“If you fail to plan, you are planning to fail”- Benjamin Franklin

The first part of any crazy undertaking like DIY wedding desserts for 160 people is the plan. So, this entry will be about, well, the planning that transpired before I even stepped into the kitchen.

Discussions:

So, as I mentioned, a few weeks ago, almost all my nights after work were spent baking for a wedding (160 people). The bride and groom planned their wedding from China, so we had about 30 email exchanges (including one phone call) brainstorming ideas and planning details.

These were some conditions that had to be met:

-Cake and etc had to be transported via car (ours..) to a location 2 hours away, for a Sunday wedding. Because Tim and I had already made plans to go to Long Island for Pau Pau’s birthday dinner, we had to drop the sweets off on Saturday morning.

-Transportable cookies with prep aheadability, as well as day-old storeability

-Ingredients cost of $100-200

-Make desserts for 160 guests, with some guests under 18 years

Normally, the ingredients cost restriction wouldn’t have been a huge problem, though because of how late the menu was finalized (6 days before the wedding), and because of the distance between the stores, I was not willing to waste precious time and gas making trips to Costco (butter, eggs, sugar), Trader Joe’s (good, affordable chocolate), a liquor store (Frangelico) and Shoprite (everything else). Good thing Shoprite was actually more or less affordable, and I used some of my own ingredients from home, like my homemade vanilla.

The bride and groom love chocolate and coffee, apparently, and we toyed with the idea of me making a bunch of biscotti rounds, plus all the components of tiramisu, then having some kind person assemble all the tiramisu once everything was on-site..

Instead, however, we settled on a 9 inch cake for the B&G to cut. For the cookies, I basically wrote down a big list of cookies I liked and thought would work well, and they confirmed their choices (on Monday!). The cookie assortment ended up being ‘tiramisu inspired’- I think it worked!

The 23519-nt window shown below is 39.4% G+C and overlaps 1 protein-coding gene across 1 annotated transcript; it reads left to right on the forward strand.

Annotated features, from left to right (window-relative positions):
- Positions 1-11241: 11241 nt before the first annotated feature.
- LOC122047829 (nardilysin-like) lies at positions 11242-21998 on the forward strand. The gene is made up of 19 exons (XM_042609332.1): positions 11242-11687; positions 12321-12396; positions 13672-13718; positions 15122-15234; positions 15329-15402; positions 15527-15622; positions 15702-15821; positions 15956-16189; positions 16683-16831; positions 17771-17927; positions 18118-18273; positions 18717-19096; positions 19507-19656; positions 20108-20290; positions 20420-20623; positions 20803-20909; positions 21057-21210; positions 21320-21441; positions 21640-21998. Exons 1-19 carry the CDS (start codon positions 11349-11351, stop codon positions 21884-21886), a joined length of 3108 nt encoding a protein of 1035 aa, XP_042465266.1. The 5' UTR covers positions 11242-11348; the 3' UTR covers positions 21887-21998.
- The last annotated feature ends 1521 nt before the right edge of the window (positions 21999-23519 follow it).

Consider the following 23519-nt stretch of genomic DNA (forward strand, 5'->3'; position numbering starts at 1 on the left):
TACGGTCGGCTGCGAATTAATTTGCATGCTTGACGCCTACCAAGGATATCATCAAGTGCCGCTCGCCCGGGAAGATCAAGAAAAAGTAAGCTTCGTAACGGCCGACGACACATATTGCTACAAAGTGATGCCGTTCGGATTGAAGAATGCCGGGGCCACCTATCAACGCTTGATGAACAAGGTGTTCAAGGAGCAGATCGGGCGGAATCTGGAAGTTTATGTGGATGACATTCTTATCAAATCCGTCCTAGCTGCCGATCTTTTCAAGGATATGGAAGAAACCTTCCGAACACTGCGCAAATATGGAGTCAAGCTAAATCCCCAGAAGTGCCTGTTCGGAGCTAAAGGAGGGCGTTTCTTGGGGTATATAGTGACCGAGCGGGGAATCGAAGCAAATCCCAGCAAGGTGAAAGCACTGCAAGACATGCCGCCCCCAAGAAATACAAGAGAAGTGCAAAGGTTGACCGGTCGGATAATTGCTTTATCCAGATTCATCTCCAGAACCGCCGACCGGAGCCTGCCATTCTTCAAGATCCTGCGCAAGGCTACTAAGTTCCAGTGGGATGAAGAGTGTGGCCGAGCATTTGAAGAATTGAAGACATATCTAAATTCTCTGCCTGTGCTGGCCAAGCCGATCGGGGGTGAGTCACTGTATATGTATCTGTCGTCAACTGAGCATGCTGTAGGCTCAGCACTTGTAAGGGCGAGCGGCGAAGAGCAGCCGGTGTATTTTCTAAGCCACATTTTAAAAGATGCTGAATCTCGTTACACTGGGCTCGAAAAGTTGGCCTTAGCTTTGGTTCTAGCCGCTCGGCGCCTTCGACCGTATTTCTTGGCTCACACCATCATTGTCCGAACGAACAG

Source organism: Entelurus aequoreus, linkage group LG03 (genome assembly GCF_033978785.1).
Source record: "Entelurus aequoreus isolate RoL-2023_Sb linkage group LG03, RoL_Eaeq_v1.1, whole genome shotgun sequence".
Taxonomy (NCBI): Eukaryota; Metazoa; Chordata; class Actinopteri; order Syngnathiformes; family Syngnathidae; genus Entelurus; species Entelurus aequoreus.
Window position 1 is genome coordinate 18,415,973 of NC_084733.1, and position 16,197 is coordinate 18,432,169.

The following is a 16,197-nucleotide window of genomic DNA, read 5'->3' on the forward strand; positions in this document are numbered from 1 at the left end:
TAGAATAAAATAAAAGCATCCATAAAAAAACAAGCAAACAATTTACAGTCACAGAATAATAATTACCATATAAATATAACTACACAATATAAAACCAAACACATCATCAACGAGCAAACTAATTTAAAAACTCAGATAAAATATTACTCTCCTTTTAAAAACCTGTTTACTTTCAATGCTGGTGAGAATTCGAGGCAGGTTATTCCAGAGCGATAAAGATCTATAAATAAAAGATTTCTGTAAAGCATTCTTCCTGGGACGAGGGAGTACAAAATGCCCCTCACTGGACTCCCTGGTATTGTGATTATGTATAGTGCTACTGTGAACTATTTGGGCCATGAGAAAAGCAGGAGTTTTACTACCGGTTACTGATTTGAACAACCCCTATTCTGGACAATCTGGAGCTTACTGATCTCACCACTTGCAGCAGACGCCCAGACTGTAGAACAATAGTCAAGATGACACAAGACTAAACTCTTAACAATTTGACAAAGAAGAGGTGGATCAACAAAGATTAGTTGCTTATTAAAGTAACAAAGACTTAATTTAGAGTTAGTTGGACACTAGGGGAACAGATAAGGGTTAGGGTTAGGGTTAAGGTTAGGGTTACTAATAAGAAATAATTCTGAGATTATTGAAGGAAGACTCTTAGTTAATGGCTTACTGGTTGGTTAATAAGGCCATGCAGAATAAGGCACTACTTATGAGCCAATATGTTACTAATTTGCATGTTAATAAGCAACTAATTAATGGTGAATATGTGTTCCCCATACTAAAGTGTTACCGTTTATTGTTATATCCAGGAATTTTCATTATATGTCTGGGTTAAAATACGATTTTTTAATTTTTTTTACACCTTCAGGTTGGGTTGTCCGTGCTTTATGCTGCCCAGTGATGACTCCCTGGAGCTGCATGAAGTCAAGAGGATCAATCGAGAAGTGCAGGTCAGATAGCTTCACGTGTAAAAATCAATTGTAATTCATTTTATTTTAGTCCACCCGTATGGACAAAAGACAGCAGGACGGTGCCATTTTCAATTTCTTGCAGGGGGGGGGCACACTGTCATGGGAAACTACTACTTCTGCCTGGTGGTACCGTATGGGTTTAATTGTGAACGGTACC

We decided on cake, then 400 cookies(4 varieties)

Menu:

(Whomping big 5 layer 9″ cake that was super heavy)-Frangelico cake with espresso cream cheese Swiss meringue buttercream

(8 dozen)-4 batches- Frangelico biscotti with chocolate drizzle

(12 dozen)- 4 batches- World Peace Cookies– Definitely was a favorite 😀

(9 dozen)-1 1/2 half sheet batches- Espresso Blondies with cream cheese swirl and white chocolate chunks

(6 dozen)-1 half sheet batches- Blondies with toffee bits (For the kids =O)

Total cookies- 35 dozen x 12 in a dozen = 420

First order of business? Grocery shopping. But first, I had already made the cake, frosted, decorated and froze it, but kept thinking about those holes in the cake (overmixing? Undermixing?). I wanted to do the cake again,so I planned that into the grocery list as well.

Anyway, with the final cookie menu in hand, I did some math and planning and went grocery shopping on Monday, less than a week before the event.

wedding

Theoretical budget

Actual costs:

-Ingredients: $130

-Catering trays (4) for cookies: $12

-Cake round- (some cardboard from a box, plus another box from a coworker)- free

Equipment:

-Because of my love for baking, I had all the “hardware” I needed: a sturdy turntable for the super-heavy cake, angled spatulas, parchment paper, sheet pans, Silpat, a trusty kitchen scale, and other essentials that you can find on my Baking Equipment page.

-I realized at some point that I would need containers (large!) for the cookies. I got mine from a friendly chef at the cafeteria at work, but you should be able to get cookie trays at any store that carries catering supplies.

-I cut out cardboard rounds to use as the base of the cake; one that was the same size as the cake, and one that was a few inches larger. That way, when the cake eventually went in a cardboard box, the edges of the cake wouldn’t get smashed. I used aluminum foil to line the cardboard. You can’t use parchment paper to cover them, because tape won’t stick to them! I learned that the hard way.

The Timeline:

I came home, then decided that I’d have another go at the cake. I would freeze it frosted but “naked” overnight, then wrap the whole thing with oodles of plastic wrap for longer term freezing.

Tuesday- Make biscotti

Wednesday- Make World Peace cookie dough

Thursday- off day

Friday- Re-bake biscotti (if the humidity got to them), drizzle biscotti, slice-and-bake cookies and make blondies. Slice blondies and arrange all cookies on platters.

Saturday- Delivery day! Un-wrap cake immediately upon taking it out of the freezer.